Rapid Large-Scale Deployment of Tuberculosis Testing in a High School — Riverside County, California, 2013–2014
Vol. 64, No. 21
June 5, 2015
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Rapid Large-Scale Deployment of Tuberculosis Testing in a High School — Riverside County, California, 2013–2014
WeeklyJune 5, 2015 / 64(21);574-577
1; , MSN1; , MPH1; , MPH1 (Author affiliations at end of text), MD
Mycobacterium tuberculosis, the causative agent of tuberculosis (TB), can spread from person to person through the air, which can make contact investigations particularly complex in heavily populated settings such as schools. In November 2013, a student (the index patient) at a southern California high school with approximately 2,000 students and staff members was diagnosed with active pulmonary TB. Because of an unexpectedly high number of positive tuberculin skin test results in the initial contact investigation, testing was extended to the entire school population, which had to be completed before the end of the school term. A total of 1,806 persons were tested in 24 hours. The rapid testing of the entire population of a high school is unusual and led to widespread media attention and community concern, requiring close coordination among branches of the County of Riverside Department of Public Health, local governments, and the school district. The testing resulted in identification of two additional cases of TB; in addition, 72 persons underwent treatment for latent TB infection (LTBI). This incident demonstrates the importance of a coordinated emergency response in a large-scale deployment of rapid testing, including efficiently focused resources, organized testing operations, and effective media relations.
In November 2013, a student aged 14 years in Riverside County was hospitalized with active TB after a multiple-week history of cough, fever, night sweats, and 6-pound (2.7 kg) weight loss. The patient had no notable medical history, was born in the United States, and had a previously nonreactive tuberculin skin test. Upon admission, a radiograph demonstrated cavitary lung disease, and sputum was smear-positive for acid-fast bacilli. The standard four-drug TB treatment with isoniazid, rifampin, ethambutol, and pyrazinamide was promptly initiated and respiratory isolation was maintained from December 18, 2013, to January 8, 2014, when the patient was smear-negative and had received sufficient doses of antimicrobials. M. tuberculosis was subsequently identified by culture and was sensitive to all four first-line TB medications; genotyping was not performed. The case was reported to the county public health department, which initiated a contact investigation. The patient was subsequently discharged to continue treatment with the health department's TB clinic. Further investigation determined that a previously known TB patient had been the index patient's babysitter, but that potential exposure had not been reported to the health department.
Initial Contact Investigation
In addition to contact investigation within the index patient's family, investigation of potential contacts at the school required substantial effort because of the index patient's multiple classes. After comparison of class records, the health department's disease control branch identified and performed tuberculin skin testing on 198 persons at an on-campus clinic on December 16, 2013. Of this initial cohort, 59 (29.8%) were positive with an induration >5mm, and all were referred for a chest radiograph. Several preliminary results became available that evening, some with granulomatous disease and one with a large, potentially cavitary mass.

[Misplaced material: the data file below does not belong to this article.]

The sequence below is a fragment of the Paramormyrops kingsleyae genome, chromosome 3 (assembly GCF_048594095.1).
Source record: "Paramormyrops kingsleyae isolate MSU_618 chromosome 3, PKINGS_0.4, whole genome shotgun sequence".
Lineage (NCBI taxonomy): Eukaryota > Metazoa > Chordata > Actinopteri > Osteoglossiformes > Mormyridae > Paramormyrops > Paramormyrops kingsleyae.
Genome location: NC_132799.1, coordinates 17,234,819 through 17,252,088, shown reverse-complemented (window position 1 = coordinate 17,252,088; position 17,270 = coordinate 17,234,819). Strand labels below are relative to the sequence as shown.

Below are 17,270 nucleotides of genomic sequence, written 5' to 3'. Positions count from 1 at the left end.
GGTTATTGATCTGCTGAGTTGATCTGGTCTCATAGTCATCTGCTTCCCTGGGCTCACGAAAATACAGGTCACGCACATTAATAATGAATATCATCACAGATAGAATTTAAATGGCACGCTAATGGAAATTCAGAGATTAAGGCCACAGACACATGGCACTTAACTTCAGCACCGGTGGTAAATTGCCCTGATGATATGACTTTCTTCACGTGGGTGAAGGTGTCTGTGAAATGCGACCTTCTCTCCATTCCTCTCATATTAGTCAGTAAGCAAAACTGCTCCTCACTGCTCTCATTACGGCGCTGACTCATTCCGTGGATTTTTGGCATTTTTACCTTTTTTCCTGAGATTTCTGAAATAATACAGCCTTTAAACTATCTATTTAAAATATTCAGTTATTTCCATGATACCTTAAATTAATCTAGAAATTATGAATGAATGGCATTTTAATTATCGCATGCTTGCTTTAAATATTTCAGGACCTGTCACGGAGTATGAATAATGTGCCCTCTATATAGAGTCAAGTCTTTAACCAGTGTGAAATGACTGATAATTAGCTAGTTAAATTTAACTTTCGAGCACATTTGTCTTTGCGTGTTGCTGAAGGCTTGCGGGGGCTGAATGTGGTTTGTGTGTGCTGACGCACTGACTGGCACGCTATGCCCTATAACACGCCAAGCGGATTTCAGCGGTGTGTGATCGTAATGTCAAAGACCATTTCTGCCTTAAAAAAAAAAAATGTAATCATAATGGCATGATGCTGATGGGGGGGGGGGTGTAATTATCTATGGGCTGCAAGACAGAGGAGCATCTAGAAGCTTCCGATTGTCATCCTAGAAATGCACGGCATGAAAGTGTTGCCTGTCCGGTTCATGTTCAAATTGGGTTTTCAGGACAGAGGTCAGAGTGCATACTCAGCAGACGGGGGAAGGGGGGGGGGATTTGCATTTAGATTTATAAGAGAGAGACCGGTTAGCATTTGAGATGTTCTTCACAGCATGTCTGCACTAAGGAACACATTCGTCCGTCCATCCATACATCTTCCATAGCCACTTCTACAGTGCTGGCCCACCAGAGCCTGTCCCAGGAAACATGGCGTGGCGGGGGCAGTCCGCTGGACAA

The findings were reviewed the same day by the county public health officer, who determined that sustained transmission could not be ruled out. This necessitated rapid decision-making because the school's winter break was imminent. Only 2 days remained until the end of the school term, and there was concern that students and staff would not be accessible for testing.
Incident Command System
Because of the severe time limitation, the health officer activated the health department's internal protocol for rapid response and instructed the department duty officer to activate the Department Operations Center (DOC). The Incident Command System (ICS) was initiated by the health department's public health emergency preparedness and response branch, headed by the DOC director, and finance, operations, logistics, and planning branches were staffed. DOC members were assigned to coordinate onsite TB testing of school staff members and students on December 20; additional DOC members were assigned to coordinate onsite reading of test results on December 23 (Figure).
The DOC identified the following four objectives: 1) complete the testing of all students and staff members on December 20; 2) ensure a safe and secure environment for response staff, school staff, and students; 3) ensure safety precautions were maintained; and 4) establish and maintain situational awareness of clinic operations. Operational priorities identified by the DOC included sufficient staffing for the on-campus health clinic and obtaining sufficient materials for testing. Staffing was secured by pulling a wide cross-section of trained personnel from across the county, facilitated by health department administration, with high school staff members serving under the operations section in the field. Coordination with city and county emergency staff members was facilitated by conference call and onsite liaisons to keep local officials informed.
The public health information officer coordinated press briefings with the school district, county, and city to ensure uniform messaging, and acted as the single point of contact for inquiries. The school pledged full cooperation and mandated all students and staff members to be cleared before returning to school. Written notifications in English and Spanish were sent the same day by the school to advise parents and the school staff of the on-campus clinic.